To my Spotify account,
We’ve known each other for five years now, and in the most cliche way possible, I’m thankful you’ve been there for me through it all.
In 2016, Sam Smith’s songs would constantly stream from the speakers of my phone. At the end of the year, you showed me how tracks from their In The Lonely Hour and Halsey’s BADLANDS albums were my most listened to songs as I entered and navigated my way through freshman year of high school. The records you provide show how “i hate u, i love u” by gnash was my sixth most played song, probably because of the crush I had on the boy in my math class. Somehow, there’s a mix of classical music in my top 100 songs of 2016 like Ballade No.1 in G minor, Op.23 by Frederic Chopin and Claudio Arrau at number 49 and Vitamin String Quartet’s rendition of Thrift Shop at number 30 because I thought listening to classical music while I studied could help me be more efficient.
In 2017, you introduced me to Khalid’s music. He became the “it” artist for my grade after I showed my friends his song “Location” at an end-of-the-school-year party while he was still a smaller artist. While it’s hard to listen to it without being plagued with the thought of that math-class crush, you also introduced me to Ed Sheeran’s album DIVIDE. I still remember listening to “Perfect” and “Supermarket Flowers” with my plug-in headphones during study block and singing “Eraser” as I did homework at home, wondering when I’d be the subject of someone’s Ed Sheeran love.
2018 included the end of sophomore year and the start of junior year. In the summer between, I went to a Buddhist retreat in Louisiana where 88Rising music was our anthem. I made you run for hours as we played “Midsummer Madness” and Rich Brian’s “History” anytime we got to relax. Entering my third year of high school, I remember going through a crisis of who my friends were, if my only-talk-in-school friendships were worthwhile. During this time, Joji’s “SLOW DANCING IN THE DARK” stayed on replay. I would loop the song just to hear him ask if we can see that he doesn’t want to slow dance in the dark because I didn’t want to be in the dark at all — I wanted to be in the light and shining with friends. Scrolling through you, I get reminded of when I made a “catching feelings” playlist to resonate with my sadness. Crying to Kina’s “Get You The Moon” and looking blankly off into nothing to Shiloh Dynasty tracks. In times where I was questioning my friendships and non-existent love life, you sat there waiting patiently until I realized there was happiness in other places of life.
The beginning of 2019 was my real Post Malone era. After you suggested Hollywood’s Bleeding when it first came out, it reminded me of tennis season the year before when Beerbongs and Bentleys seemed to be the only album I had queued. Circles became my song of the summer during the nights when the sunset’s hues of pink and orange blended together perfectly and the car windows were down because the seasons were changing and I was happy. I was entering my senior year with my summer car tunes playlist, making me feel alive. I started becoming so optimistic for the future, with the memory of talking to my sister in the car about the excitement I had for college while Bryce Vine’s “Drew Barrymore” played softly in the background. You showed me NIKI and Bazzi and Russ and Pink Sweat$ and, somehow, you always suggested the perfect songs for me to add to whatever playlists I made.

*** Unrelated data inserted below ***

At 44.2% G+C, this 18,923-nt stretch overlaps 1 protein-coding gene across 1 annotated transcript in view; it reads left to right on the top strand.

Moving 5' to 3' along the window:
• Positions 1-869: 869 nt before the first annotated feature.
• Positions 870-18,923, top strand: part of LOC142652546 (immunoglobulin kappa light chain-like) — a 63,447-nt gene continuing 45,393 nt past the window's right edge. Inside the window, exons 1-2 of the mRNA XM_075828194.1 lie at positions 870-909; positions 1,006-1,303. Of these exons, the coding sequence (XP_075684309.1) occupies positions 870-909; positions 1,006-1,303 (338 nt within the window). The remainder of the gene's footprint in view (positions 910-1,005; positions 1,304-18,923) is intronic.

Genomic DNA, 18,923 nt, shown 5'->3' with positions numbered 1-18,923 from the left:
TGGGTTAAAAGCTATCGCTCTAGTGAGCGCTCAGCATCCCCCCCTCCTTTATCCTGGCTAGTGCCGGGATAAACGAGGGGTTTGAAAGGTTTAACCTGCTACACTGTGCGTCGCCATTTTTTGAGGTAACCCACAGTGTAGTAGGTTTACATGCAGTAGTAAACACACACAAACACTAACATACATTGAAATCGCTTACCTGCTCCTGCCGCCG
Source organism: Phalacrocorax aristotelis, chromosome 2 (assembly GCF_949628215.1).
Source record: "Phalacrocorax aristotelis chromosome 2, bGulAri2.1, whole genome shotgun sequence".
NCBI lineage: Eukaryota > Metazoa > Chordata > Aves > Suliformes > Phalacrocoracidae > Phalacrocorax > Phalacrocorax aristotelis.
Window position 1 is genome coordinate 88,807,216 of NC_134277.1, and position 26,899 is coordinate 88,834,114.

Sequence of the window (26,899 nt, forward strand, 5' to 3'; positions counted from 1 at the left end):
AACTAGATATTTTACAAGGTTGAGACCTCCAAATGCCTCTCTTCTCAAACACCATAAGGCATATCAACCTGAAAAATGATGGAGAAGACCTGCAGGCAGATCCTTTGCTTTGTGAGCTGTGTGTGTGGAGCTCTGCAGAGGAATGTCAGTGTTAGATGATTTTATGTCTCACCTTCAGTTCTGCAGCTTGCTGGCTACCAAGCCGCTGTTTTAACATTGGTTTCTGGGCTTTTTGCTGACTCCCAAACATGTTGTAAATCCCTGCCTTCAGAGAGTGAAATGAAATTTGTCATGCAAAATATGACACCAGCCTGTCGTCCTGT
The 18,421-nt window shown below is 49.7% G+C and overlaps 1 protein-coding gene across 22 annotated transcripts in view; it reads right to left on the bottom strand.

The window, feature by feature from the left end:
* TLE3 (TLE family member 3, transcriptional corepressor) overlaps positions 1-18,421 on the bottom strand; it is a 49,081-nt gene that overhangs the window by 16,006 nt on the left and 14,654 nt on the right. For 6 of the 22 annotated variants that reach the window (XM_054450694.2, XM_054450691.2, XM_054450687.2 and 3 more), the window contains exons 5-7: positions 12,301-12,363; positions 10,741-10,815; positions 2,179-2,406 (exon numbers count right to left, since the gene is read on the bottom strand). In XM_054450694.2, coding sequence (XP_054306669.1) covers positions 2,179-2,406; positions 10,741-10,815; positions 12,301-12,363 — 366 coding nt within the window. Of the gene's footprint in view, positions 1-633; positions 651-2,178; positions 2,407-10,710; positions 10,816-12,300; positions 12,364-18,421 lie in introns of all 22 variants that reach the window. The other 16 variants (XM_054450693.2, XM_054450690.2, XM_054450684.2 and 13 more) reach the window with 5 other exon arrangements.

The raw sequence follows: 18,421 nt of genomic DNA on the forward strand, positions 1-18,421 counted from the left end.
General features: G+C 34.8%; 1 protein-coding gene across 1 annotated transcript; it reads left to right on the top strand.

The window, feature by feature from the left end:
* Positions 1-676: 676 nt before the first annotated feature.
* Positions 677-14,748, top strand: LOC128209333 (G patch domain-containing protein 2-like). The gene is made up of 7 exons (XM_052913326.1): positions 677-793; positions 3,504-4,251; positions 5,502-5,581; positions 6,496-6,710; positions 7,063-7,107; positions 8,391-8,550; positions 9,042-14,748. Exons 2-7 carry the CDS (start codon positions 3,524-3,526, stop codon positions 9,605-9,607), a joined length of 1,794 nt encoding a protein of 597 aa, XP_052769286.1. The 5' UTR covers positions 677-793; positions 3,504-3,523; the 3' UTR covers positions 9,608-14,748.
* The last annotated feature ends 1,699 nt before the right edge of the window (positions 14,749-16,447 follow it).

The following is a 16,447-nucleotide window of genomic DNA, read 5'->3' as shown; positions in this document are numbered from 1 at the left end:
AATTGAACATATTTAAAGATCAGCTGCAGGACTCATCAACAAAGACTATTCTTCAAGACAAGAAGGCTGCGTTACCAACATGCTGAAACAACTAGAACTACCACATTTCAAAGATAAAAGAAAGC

In 2020, my music started changing. Before school moved to an online format, my friend introduced me to UMI, who we would eventually talk about every day in biology class. You streamed “River” and “Butterfly” while I was in the shower for months and I still don’t get tired of her songs to this day. During quarantine, scrolling on TikTok led me to see Giveon’s songs rotating in some different videos suggesting new music. It felt like a match made in heaven. I ran to you right away to find “Heartbreak Anniversary” — it felt like angels singing in my ears as I listened, eventually getting my friends hooked on his soulful R&B. And because of my dorm neighbor at the start of freshman year in college, I started drifting away from the pop I usually played to more R&B and Alternative R&B, wondering where this music had been all my life. Frank Ocean, Daniel Caesar, Brent Faiyaz and more. I then found myself falling back into my 2017 Kpop loophole with BTS, GOT7 and NCT making their way to my top 100 songs of the year.
As I sit here waiting for my 2021 Spotify Wrapped to come out, I want to thank you. You made it apparent to me that music could be a way of connecting with other people. Like in 2018 when 88Rising became the rubber band that kept us retreat-goers connected or in 2020 when music became the conversation starter for making new friends freshman year. Thank you for being a record of my experiences. Thank you for always providing what I need no matter that mood I am in. You’ve been through it all, so let’s keep it going.
A Dedicated Spotify User.
MiC Columnist Hannah Nguyen can be reached at firstname.lastname@example.org.